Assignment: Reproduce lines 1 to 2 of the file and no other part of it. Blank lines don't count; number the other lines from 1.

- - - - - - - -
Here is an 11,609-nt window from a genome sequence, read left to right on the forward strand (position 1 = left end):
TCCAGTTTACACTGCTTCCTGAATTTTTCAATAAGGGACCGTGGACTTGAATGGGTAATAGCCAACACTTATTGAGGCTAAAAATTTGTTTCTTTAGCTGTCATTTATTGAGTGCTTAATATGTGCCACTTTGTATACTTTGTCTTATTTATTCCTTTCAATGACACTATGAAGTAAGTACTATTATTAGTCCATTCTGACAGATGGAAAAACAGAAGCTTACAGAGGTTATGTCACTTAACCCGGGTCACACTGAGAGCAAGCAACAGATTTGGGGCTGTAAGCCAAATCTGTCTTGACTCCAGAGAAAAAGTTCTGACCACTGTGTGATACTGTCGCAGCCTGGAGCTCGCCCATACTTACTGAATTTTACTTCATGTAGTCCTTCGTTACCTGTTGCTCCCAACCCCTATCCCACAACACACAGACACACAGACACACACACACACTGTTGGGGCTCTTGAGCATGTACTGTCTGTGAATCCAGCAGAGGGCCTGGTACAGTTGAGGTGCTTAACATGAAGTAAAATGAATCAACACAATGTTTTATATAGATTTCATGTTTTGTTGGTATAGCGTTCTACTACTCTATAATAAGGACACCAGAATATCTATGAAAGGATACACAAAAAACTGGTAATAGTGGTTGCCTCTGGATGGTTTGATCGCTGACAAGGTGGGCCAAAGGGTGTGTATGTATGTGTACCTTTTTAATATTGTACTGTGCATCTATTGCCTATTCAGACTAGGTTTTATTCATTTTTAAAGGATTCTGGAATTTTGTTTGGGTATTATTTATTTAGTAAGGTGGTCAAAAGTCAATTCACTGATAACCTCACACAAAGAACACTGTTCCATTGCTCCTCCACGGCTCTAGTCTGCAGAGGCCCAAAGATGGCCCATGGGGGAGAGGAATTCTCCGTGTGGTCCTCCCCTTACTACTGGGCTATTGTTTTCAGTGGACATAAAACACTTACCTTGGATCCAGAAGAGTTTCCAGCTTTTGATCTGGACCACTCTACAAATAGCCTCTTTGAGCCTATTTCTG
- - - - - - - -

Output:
Here is an 11,609-nt window from a genome sequence, read left to right on the forward strand (position 1 = left end):
TCCAGTTTACACTGCTTCCTGAATTTTTCAATAAGGGACCGTGGACTTGAATGGGTAATAGCCAACACTTATTGAGGCTAAAAATTTGTTTCTTTAGCTGTCATTTATTGAGTGCTTAATATGTGCCACTTTGTATACTTTGTCTTATTTATTCCTTTCAATGACACTATGAAGTAAGTACTATTATTAGTCCATTCTGACAGATGGAAAAACAGAAGCTTACAGAGGTTATGTCACTTAACCCGGGTCACACTGAGAGCAAGCAACAGATTTGGGGCTGTAAGCCAAATCTGTCTTGACTCCAGAGAAAAAGTTCTGACCACTGTGTGATACTGTCGCAGCCTGGAGCTCGCCCATACTTACTGAATTTTACTTCATGTAGTCCTTCGTTACCTGTTGCTCCCAACCCCTATCCCACAACACACAGACACACAGACACACACACACACTGTTGGGGCTCTTGAGCATGTACTGTCTGTGAATCCAGCAGAGGGCCTGGTACAGTTGAGGTGCTTAACATGAAGTAAAATGAATCAACACAATGTTTTATATAGATTTCATGTTTTGTTGGTATAGCGTTCTACTACTCTATAATAAGGACACCAGAATATCTATGAAAGGATACACAAAAAACTGGTAATAGTGGTTGCCTCTGGATGGTTTGATCGCTGACAAGGTGGGCCAAAGGGTGTGTATGTATGTGTACCTTTTTAATATTGTACTGTGCATCTATTGCCTATTCAGACTAGGTTTTATTCATTTTTAAAGGATTCTGGAATTTTGTTTGGGTATTATTTATTTAGTAAGGTGGTCAAAAGTCAATTCACTGATAACCTCACACAAAGAACACTGTTCCATTGCTCCTCCACGGCTCTAGTCTGCAGAGGCCCAAAGATGGCCCATGGGGGAGAGGAATTCTCCGTGTGGTCCTCCCCTTACTACTGGGCTATTGTTTTCAGTGGACATAAAACACTTACCTTGGATCCAGAAGAGTTTCCAGCTTTTGATCTGGACCACTCTACAAATAGCCTCTTTGAGCCTATTTCTG